Senators press Vilsack on GIPSA review
Letter demands close examination of 'draconian requirements'
By TIM HEARDEN
A dozen U.S. senators are urging Agriculture Secretary Tom Vilsack to keep his recent pledge to undertake a detailed economic review of a proposed new meat marketing rule.
The senators, including Idaho Republicans Mike Crapo and James Risch, want Vilsack to ensure a "thorough, comprehensive" cost-benefit analysis of the rule the U.S. Grain Inspection, Packers and Stockyards Administration proposed last June.
The analysis should answer several questions, such as whether the rule could actually lead to decreased competition and fewer markets for American producers to market their livestock, the senators wrote in a letter to Vilsack.
"We understand that many commenters on the rule are concerned that draconian requirements of the rule, never envisioned in the 2008 farm bill, will lead to fewer buyers, fewer auction barns and lower producer prices," the senators wrote.
The lawmakers also urged the Office of the Chief Economist be involved in the study and that it be subject to external peer review.
"We want to make sure any well-intentioned remedy doesn't have unintended consequences which could end up harming the very farm and ranch families that the rule is intended to protect," said Susan Wheeler, Crapo's communications director.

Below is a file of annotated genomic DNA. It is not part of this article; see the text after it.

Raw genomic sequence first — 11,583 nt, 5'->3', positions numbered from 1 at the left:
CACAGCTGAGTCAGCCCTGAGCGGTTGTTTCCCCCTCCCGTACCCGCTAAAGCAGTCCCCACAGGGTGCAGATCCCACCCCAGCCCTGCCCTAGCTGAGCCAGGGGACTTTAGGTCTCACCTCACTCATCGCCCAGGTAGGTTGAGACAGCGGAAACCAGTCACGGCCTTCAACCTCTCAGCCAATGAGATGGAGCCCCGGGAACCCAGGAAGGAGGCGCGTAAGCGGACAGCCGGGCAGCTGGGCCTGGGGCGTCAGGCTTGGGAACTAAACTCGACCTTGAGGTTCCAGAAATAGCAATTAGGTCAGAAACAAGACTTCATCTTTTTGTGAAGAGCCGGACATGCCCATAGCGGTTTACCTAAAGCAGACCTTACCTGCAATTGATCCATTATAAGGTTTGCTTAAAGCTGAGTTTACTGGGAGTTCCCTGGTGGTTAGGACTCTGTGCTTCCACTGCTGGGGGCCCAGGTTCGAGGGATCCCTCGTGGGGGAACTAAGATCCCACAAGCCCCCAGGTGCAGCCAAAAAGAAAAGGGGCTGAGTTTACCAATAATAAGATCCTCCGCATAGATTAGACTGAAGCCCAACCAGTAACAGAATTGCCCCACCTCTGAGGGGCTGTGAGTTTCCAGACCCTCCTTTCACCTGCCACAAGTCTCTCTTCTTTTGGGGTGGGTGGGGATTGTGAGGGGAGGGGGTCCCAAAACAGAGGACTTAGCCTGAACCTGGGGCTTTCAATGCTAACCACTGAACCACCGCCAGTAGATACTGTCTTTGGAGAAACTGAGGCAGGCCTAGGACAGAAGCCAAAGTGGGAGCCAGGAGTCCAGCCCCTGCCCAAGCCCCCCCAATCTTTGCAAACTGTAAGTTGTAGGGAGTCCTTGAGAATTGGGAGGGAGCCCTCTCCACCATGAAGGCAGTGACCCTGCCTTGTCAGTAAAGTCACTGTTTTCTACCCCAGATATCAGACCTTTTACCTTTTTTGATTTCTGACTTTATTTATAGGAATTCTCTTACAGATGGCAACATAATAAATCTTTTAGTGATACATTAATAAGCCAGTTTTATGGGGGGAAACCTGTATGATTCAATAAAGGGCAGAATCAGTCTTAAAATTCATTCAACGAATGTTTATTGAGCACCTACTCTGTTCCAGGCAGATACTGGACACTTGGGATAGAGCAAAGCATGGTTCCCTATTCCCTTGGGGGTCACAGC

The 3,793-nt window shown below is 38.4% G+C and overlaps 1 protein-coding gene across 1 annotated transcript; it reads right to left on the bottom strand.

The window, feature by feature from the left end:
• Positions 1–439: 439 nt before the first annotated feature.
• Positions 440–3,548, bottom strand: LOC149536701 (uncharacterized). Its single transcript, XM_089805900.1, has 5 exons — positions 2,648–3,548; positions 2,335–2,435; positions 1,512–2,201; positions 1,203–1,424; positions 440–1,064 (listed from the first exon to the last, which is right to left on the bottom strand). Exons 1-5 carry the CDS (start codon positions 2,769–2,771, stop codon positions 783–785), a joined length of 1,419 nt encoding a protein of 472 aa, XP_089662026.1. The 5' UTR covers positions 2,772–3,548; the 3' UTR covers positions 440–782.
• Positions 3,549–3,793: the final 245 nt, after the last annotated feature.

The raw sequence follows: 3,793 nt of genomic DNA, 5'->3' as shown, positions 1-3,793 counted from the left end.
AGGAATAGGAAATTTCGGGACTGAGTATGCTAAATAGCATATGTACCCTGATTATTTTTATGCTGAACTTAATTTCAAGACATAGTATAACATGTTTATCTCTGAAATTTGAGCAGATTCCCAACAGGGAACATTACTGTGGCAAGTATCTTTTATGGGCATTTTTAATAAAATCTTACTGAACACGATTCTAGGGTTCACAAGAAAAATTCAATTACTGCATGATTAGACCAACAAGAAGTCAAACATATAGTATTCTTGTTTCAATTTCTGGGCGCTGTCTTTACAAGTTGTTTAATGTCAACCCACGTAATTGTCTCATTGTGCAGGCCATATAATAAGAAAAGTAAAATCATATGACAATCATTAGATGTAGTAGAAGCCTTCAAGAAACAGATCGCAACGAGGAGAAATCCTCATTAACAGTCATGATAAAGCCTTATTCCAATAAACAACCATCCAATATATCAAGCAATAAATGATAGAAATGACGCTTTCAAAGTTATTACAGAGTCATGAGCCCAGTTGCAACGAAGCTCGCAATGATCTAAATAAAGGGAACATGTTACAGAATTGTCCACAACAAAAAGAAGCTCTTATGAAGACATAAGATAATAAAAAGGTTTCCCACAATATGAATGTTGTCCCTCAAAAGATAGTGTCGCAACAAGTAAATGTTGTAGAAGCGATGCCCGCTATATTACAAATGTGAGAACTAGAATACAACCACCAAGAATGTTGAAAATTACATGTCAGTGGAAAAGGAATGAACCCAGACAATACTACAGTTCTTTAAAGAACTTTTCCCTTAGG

The Dec. 21 letter was sent by Sen. Mike Johanns, R-Neb., and was also signed by Republican Sens. Saxby Chambliss and Johnny Isakson of Georgia, Pat Roberts of Kansas, John Cornyn of Texas, Richard Burr of North Carolina, James Inhofe of Oklahoma, Thad Cochran and Roger Wicker of Mississippi and Dick Lugar of Indiana.
The letter came after Vilsack promised an "exhaustive" cost-benefit analysis of the GIPSA rule during a conference call with industry leaders Dec. 15. Vilsack indicated the review would be done within the Office of Management and Budget and involve USDA chief economist Joe Glauber, according to an industry newsletter.
USDA spokesman Tom Fazzini has declined to comment about Vilsack's remarks, referring instead to a letter Vilsack sent to members of Congress in October. In the letter, Vilsack said the USDA's process "will include serious consideration of the public comments and further cost-benefit analysis based on these comments."
Livestock and poultry groups were guardedly pleased with Vilsack's call for an extensive review of the rule, which aims to assure fairness in the prices that producers are paid for their animals.
Janet Riley, a spokesman for the American Meat Institute, said the senators' letter shows that Capitol Hill is engaged on the issue.
"I do think that there has been a strong recognition on Capitol Hill of some of the weaknesses in the rule and the need for a comprehensive economic impact analysis," Riley said. "Earlier we had 115 members of the House write to Vilsack, and he responded they will be doing an economic analysis. ... Now senators are following up.
"I think there's strong interest on Capitol Hill as there should be, because so many of their constituents are concerned," she said.
Grain Inspection, Packers and Stockyards Administration livestock rule: www.gipsa.usda.gov
Senators' letter to Secretary Vilsack: http://johanns.senate.gov/public/?a=Files.Serve&File_id=da8faeb9-39a0-4500-a6c2-77cc49a48aed